Cement Bond Log Evaluation of Foam- and Synthetic-Cemented Casings
- Rod Bruckdorfer (Dowell Schlumberger Inc.) | Bill Jacobs (Dowell Schlumberger Inc.) | Jean-Pierre Masson (Schlumberger Well Services)
- Document ID
- Society of Petroleum Engineers
- Journal of Petroleum Technology
- Publication Date
- November 1984
- Document Type
- Journal Paper
- 1,917 - 1,921
- 1984. Society of Petroleum Engineers
- 3 Production and Well Operations, 1.14 Casing and Cementing, 4.3.1 Hydrates, 5.9.2 Geothermal Resources, 4.2.3 Materials and Corrosion, 1.6 Drilling Operations, 1.10.1 Drill string components and drilling tools (tubulars, jars, subs, stabilisers, reamers, etc), 1.14.3 Cement Formulation (Chemistry, Properties), 2.2.2 Perforating, 5.4.6 Thermal Methods
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Cement bond log (CBL™) studies on foam- and synthetic-cemented wells were initiated to determine the feasibility of, as well as to develop technologies for, evaluating these novel cementing services. Early CBL's on these cementing systems showed little effect on the log amplitude curve. Hence, CBL evaluations were difficult to obtain and interpret.
A special sonde with a 1.3-ft [0.4-m] transmitter-to-receiver spacing was developed for this study. Sonic signal amplitudes were determined by using cemented short-casing test sections. Sonic attenuation rates were correlated to compressive strengths for a range of cement densities.
Experimental details of the cementing operation and logging studies are discussed. Data relating attenuation rates to compressive strengths and cement densities also are presented. Field results are discussed.
Historically, since the introduction of foamed cement into the oil field in 1978,1 this novel cementing service has been considered primarily for applications to solve lightweight cementing problems.2 The advent of new and improved foamed-cement technology and an understanding of the properties nitrogen imparts to cement slurries have broadened the application range of this innovative service to where it is no longer limited to low-fracture-gradient wells.
Although the high compressive strengths and wide density range (8 lbm/gal [958.4 kg/m3] and greater) of foamed cements make this service ideally suited for cementing operations in weak formations, the high 24-hour compressive strengths (500 to 3,000 psi [3448 to 20 685 kPa]) made available by new technologies make this service suitable for many different well applications. Furthermore, the higher performance of the hydrated cement provides perforation capability.
Cement bonding and zonal isolation, which are the ultimate criteria of a successful cementing job, are improved by foamed cement. Laboratory results have shown superior bonding when nitrogen is added to cement slurries. Zonal isolation also is aided from the pressurized gas in the slurry. As cement hydrates and loses hydrostatic pressure, cement to casing and formation wall contact is decreased.3 With foamed cements, as the cement hydrates and loses hydrostatic pressure, the gas cells undergo a slight expansion, depending on gel-strength development, thus maintaining cement contact with the wellbore and casing.4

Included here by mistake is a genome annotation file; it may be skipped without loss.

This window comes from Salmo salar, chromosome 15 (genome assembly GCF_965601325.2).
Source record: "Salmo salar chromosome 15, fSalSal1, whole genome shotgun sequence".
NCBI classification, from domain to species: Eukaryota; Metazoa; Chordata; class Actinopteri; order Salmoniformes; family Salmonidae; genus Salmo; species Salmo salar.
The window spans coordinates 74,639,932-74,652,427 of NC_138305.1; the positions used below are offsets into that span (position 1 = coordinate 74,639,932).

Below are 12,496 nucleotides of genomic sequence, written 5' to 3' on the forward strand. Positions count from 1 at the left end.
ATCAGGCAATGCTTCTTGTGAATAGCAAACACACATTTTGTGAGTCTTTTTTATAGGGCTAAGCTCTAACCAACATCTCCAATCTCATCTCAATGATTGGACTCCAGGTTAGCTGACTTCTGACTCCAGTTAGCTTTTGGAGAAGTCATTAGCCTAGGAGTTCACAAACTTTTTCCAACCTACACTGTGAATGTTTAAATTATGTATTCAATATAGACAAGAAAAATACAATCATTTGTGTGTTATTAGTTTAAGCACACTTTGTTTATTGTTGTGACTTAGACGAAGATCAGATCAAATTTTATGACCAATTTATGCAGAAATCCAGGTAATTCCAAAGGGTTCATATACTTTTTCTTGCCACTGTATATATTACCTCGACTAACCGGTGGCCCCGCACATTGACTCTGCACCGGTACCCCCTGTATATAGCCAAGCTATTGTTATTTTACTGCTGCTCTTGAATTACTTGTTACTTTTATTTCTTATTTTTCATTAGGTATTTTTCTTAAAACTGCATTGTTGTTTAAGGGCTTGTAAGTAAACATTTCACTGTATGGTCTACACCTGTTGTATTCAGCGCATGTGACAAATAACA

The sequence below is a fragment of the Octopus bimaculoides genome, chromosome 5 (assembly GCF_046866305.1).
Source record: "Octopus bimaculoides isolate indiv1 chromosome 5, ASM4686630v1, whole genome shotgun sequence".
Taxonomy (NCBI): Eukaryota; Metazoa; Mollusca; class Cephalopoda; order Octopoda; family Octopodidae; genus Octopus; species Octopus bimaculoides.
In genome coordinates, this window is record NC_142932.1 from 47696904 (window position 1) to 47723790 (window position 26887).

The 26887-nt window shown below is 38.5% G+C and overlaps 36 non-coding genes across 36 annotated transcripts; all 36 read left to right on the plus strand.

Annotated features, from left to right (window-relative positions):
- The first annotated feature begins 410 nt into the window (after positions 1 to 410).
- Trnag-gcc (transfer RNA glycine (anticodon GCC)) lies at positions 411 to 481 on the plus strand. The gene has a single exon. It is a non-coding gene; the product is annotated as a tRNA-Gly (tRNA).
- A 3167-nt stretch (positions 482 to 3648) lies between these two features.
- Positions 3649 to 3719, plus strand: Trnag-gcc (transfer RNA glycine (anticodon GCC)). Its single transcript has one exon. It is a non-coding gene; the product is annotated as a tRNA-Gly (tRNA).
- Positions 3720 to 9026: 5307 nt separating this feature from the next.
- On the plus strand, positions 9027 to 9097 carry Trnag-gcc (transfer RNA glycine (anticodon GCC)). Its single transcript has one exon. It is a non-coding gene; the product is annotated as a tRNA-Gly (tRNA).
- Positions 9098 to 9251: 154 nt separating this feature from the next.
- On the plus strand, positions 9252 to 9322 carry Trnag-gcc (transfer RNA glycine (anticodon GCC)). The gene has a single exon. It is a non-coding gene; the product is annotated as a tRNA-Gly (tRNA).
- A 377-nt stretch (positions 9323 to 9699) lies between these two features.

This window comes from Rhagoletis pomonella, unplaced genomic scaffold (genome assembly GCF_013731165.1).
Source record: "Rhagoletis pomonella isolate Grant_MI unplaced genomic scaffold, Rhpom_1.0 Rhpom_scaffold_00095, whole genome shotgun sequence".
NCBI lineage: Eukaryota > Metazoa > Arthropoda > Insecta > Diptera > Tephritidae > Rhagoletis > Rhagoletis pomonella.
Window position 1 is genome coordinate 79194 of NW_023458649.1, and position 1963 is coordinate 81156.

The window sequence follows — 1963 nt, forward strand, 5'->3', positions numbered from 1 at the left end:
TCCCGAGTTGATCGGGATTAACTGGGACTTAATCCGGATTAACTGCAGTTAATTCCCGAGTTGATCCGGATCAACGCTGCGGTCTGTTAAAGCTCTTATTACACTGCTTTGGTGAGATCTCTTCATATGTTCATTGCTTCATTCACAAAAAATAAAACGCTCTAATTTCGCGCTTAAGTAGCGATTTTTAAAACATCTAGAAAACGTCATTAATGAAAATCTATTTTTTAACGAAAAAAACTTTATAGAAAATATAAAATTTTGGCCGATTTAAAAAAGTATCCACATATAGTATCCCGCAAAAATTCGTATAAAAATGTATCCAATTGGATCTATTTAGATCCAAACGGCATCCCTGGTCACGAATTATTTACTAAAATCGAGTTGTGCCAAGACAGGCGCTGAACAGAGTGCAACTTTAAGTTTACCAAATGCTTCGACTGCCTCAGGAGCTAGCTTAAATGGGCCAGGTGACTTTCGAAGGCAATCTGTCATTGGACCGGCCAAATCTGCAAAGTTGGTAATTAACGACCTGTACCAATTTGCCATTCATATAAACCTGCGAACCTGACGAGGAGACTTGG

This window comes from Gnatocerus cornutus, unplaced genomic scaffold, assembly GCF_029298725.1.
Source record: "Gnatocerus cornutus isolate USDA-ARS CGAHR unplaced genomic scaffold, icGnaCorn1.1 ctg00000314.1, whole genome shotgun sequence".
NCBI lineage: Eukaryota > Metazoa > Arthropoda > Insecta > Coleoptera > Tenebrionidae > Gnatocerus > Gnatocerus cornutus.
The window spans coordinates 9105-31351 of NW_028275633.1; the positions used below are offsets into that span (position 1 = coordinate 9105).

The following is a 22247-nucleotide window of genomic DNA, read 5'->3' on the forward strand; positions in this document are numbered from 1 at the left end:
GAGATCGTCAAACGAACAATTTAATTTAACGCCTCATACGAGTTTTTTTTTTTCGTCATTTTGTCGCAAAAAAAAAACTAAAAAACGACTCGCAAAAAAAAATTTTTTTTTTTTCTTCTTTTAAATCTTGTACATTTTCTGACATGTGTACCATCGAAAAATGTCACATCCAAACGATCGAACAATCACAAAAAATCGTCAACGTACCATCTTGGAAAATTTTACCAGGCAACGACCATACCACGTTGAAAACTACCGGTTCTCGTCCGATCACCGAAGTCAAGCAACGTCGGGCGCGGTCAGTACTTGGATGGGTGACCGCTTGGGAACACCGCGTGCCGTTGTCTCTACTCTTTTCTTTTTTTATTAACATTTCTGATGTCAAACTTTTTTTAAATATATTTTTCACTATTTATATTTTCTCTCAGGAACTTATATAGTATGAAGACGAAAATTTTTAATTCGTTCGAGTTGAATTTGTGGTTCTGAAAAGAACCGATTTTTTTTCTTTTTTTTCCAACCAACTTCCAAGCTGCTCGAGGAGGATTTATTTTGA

Induced circulation problems caused by high pump pressure used to overcome slurry friction pressure can be a major concern during the cementing operation. Because foamed cements have low frictional pressures, the probability of inducing lost circulation during the pumping operation is reduced. Should lost-circulation zones or cavernous vugs exist, the thixotropic property of slurries containing nitrogen makes these systems ideally suited to solving these types of problems.4
Steamflood, fireflood, and geothermal wells present special challenges with respect to job design. Not only must the hydrated cement provide excellent zonal isolation as well as insulation, but it also must be able to withstand thermal shock and the well's corrosive environment. Thermally stabilized foamed cements, up to 572°F [300°C], are excellent choices for this type of application. The high porosity of these materials offers superior insulating properties compared with other cementing materials, while their low permeability provides good corrosion resistance and zonal isolation.5
Synthetic cements (i.e., epoxy-base systems) are seeing increased usage in the oil field. Their chemical inertness, high strength, and low viscosity are being used to solve several unique application problems.
The use of synthetic-base cements is solving many of the problems normally associated with waste-water and acid-disposal wells, which are subject to corrosive environments. The low viscosity and nonparticle nature of the material is seeing wide use in squeeze-cementing applications. More specifically, microannuli, which are prone to cement-particle blockage problems, are squeezed off readily with low-viscosity, epoxy-base cements, such as liner tops having microannular gas flow problems.
Injection and production profiles are altered easily by epoxy sealing of the formation. The nonaqueous nature of synthetic cements makes them very applicable to water-sensitive formations.
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